July 21, 2013

Car Talk

A question with teeth

Syndicated columnists

Dear Tom and Ray:
My husband and I disagree about whether the button on the parking brake should be pressed down prior to engaging and lifting it. If you don't, it makes a grinding sound, and I think that can't be a good thing. My husband contends that it makes no difference. Please settle this for us. Thanks. — Carolyn

Ray:
I'm so glad people are finally writing to us with questions worthy of this illustrious column!

Tom: It makes no difference, Carolyn. The button is there to release the parking brake. That's why it's called the parking brake release button.

Ray:
The clicking you're hearing is a ratcheting mechanism that holds the parking brake in place once you apply it so it doesn't release on its own and let your car roll away.

Tom:
There's a metal wheel at the base of the hand brake handle. That wheel, which is called a "ratchet," has a bunch of teeth in it. Then there's a metal spike called a "pawl," which sticks into those teeth as they go by. The pawl allows the handle to go in one direction (up) but not the other (down). So all you're hearing as you pull up the brake handle is that pawl clicking into each successive tooth.

Ray: When you push in the button, you're pulling the pawl back, out of the way of the teeth. That's why it doesn't click. And that's why pushing the button allows you to move the handle in both directions.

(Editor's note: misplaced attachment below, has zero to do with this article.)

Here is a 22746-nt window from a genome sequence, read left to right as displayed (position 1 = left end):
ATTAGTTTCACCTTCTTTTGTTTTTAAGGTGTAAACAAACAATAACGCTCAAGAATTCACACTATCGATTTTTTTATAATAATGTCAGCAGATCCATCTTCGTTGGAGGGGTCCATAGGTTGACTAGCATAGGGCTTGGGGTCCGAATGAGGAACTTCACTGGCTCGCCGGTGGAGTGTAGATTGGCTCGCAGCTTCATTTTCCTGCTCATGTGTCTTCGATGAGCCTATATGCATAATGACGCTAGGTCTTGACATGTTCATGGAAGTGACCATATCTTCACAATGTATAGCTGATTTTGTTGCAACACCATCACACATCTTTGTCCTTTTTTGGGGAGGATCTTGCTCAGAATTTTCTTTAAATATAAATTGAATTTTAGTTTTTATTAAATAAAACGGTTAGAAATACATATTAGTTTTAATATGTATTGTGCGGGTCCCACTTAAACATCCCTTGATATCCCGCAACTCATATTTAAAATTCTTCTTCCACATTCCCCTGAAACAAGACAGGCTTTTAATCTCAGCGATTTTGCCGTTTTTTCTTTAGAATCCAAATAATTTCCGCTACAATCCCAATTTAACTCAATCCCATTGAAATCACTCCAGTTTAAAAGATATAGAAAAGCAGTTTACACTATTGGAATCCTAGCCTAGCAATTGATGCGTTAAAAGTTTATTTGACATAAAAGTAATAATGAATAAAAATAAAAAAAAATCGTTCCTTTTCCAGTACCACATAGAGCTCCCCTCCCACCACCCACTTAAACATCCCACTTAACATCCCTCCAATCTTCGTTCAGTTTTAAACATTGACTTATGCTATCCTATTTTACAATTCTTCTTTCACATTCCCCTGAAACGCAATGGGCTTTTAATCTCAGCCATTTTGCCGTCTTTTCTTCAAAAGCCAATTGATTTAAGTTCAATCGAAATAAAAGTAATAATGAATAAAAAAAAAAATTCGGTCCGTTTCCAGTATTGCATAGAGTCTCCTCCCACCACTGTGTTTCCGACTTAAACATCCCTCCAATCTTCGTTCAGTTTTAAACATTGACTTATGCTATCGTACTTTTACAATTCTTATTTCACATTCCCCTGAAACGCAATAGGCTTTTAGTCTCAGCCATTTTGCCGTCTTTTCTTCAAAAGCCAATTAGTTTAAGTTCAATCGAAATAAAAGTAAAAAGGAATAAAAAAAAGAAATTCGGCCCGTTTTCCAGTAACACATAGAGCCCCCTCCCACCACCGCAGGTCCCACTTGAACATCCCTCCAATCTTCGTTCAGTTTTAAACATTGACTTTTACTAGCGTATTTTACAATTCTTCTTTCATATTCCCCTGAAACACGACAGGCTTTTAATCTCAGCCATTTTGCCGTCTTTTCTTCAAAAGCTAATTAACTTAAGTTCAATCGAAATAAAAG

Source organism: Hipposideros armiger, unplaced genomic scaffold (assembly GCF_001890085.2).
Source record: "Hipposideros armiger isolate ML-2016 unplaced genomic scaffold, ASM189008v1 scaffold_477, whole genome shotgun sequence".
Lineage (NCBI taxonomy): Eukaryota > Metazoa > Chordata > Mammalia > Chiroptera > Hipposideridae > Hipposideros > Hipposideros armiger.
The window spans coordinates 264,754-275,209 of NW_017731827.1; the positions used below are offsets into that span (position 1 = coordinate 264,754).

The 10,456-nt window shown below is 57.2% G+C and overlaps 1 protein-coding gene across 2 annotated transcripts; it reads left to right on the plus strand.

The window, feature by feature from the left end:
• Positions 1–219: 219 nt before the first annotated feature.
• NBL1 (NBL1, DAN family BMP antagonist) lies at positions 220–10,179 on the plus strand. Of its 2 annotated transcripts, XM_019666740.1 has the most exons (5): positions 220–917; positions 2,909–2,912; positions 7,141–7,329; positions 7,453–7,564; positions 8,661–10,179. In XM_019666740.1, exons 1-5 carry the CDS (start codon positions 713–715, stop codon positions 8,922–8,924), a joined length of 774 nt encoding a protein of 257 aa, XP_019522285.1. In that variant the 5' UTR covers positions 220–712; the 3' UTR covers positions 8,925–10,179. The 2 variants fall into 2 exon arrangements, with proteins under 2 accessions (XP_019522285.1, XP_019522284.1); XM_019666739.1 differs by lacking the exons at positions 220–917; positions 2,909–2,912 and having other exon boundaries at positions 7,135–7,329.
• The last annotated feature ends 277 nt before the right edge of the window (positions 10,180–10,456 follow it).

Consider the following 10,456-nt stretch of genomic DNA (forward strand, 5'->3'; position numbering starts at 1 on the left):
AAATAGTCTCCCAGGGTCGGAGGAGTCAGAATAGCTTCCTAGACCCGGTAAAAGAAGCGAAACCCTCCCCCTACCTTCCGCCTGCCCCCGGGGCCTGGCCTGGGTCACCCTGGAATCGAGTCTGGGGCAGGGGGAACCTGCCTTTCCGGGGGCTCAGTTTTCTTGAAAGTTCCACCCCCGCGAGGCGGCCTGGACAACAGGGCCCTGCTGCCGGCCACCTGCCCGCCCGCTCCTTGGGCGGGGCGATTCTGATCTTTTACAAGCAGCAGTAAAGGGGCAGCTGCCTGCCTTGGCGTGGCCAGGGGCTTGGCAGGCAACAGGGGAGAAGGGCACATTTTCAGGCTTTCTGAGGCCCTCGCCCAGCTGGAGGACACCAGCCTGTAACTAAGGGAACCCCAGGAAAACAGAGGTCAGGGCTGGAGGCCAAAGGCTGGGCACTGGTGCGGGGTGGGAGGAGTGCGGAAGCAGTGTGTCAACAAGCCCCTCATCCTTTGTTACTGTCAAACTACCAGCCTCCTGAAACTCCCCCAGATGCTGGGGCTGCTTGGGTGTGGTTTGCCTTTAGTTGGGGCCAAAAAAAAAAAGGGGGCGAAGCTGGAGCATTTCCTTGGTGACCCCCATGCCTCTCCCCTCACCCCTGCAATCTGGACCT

Tom:
But it's not necessary to hold in the button while you're applying the brake. On the other hand, it does absolutely no harm. That ratcheting mechanism will last for the life of the car whether you let it click or not.

Ray: So, it's an aesthetic decision, Carolyn, not a mechanical one. If you find the clicking sound pleasing, or reassuring — which I do — then just pull up on the parking brake handle and let it clack away.

Tom:
But if it causes you distress and heartache, then feel free to eliminate that sound from your life by pushing in the button when you engage the parking brake. It doesn't matter to the car.

(Car Talk is a nationally syndicated column by automotive experts (and brothers) Tom and Ray Magliozzi. Write to them at the Car Talk website.)

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